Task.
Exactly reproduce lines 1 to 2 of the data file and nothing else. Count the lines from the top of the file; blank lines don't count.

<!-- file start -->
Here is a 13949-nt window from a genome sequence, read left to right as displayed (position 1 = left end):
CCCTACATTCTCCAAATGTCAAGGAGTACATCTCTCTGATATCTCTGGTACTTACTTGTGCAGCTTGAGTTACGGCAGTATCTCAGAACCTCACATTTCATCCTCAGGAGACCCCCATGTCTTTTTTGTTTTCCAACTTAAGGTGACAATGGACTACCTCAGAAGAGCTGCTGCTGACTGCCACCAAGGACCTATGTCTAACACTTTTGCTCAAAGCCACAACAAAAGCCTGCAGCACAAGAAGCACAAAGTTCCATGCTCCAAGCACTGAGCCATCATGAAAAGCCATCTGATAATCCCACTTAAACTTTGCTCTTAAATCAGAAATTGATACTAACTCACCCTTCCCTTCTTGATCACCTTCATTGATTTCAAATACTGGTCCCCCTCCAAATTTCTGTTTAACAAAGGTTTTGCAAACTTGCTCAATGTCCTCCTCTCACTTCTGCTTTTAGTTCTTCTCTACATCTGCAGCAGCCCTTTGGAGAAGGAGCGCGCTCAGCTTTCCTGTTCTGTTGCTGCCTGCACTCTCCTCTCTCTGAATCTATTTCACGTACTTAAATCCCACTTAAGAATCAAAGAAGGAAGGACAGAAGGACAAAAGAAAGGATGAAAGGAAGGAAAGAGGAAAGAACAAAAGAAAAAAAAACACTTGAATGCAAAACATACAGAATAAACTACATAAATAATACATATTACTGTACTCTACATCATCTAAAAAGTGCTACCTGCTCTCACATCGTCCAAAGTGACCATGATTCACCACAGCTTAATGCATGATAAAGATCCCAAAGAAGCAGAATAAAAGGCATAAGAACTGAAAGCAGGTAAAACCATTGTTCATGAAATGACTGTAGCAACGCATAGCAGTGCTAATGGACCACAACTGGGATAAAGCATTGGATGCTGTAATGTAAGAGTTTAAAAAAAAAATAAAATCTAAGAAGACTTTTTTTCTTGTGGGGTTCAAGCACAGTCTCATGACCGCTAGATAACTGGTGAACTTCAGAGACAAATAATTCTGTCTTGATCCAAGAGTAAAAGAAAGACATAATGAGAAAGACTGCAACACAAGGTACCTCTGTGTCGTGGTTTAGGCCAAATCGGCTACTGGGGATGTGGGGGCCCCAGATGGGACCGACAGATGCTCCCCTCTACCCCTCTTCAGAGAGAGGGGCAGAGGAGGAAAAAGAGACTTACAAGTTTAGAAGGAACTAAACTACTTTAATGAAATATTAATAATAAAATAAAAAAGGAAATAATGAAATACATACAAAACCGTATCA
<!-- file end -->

Here is a 13949-nt window from a genome sequence, read left to right as displayed (position 1 = left end):
CCCTACATTCTCCAAATGTCAAGGAGTACATCTCTCTGATATCTCTGGTACTTACTTGTGCAGCTTGAGTTACGGCAGTATCTCAGAACCTCACATTTCATCCTCAGGAGACCCCCATGTCTTTTTTGTTTTCCAACTTAAGGTGACAATGGACTACCTCAGAAGAGCTGCTGCTGACTGCCACCAAGGACCTATGTCTAACACTTTTGCTCAAAGCCACAACAAAAGCCTGCAGCACAAGAAGCACAAAGTTCCATGCTCCAAGCACTGAGCCATCATGAAAAGCCATCTGATAATCCCACTTAAACTTTGCTCTTAAATCAGAAATTGATACTAACTCACCCTTCCCTTCTTGATCACCTTCATTGATTTCAAATACTGGTCCCCCTCCAAATTTCTGTTTAACAAAGGTTTTGCAAACTTGCTCAATGTCCTCCTCTCACTTCTGCTTTTAGTTCTTCTCTACATCTGCAGCAGCCCTTTGGAGAAGGAGCGCGCTCAGCTTTCCTGTTCTGTTGCTGCCTGCACTCTCCTCTCTCTGAATCTATTTCACGTACTTAAATCCCACTTAAGAATCAAAGAAGGAAGGACAGAAGGACAAAAGAAAGGATGAAAGGAAGGAAAGAGGAAAGAACAAAAGAAAAAAAAACACTTGAATGCAAAACATACAGAATAAACTACATAAATAATACATATTACTGTACTCTACATCATCTAAAAAGTGCTACCTGCTCTCACATCGTCCAAAGTGACCATGATTCACCACAGCTTAATGCATGATAAAGATCCCAAAGAAGCAGAATAAAAGGCATAAGAACTGAAAGCAGGTAAAACCATTGTTCATGAAATGACTGTAGCAACGCATAGCAGTGCTAATGGACCACAACTGGGATAAAGCATTGGATGCTGTAATGTAAGAGTTTAAAAAAAAAATAAAATCTAAGAAGACTTTTTTTCTTGTGGGGTTCAAGCACAGTCTCATGACCGCTAGATAACTGGTGAACTTCAGAGACAAATAATTCTGTCTTGATCCAAGAGTAAAAGAAAGACATAATGAGAAAGACTGCAACACAAGGTACCTCTGTGTCGTGGTTTAGGCCAAATCGGCTACTGGGGATGTGGGGGCCCCAGATGGGACCGACAGATGCTCCCCTCTACCCCTCTTCAGAGAGAGGGGCAGAGGAGGAAAAAGAGACTTACAAGTTTAGAAGGAACTAAACTACTTTAATGAAATATTAATAATAAAATAAAAAAGGAAATAATGAAATACATACAAAACCGTATCA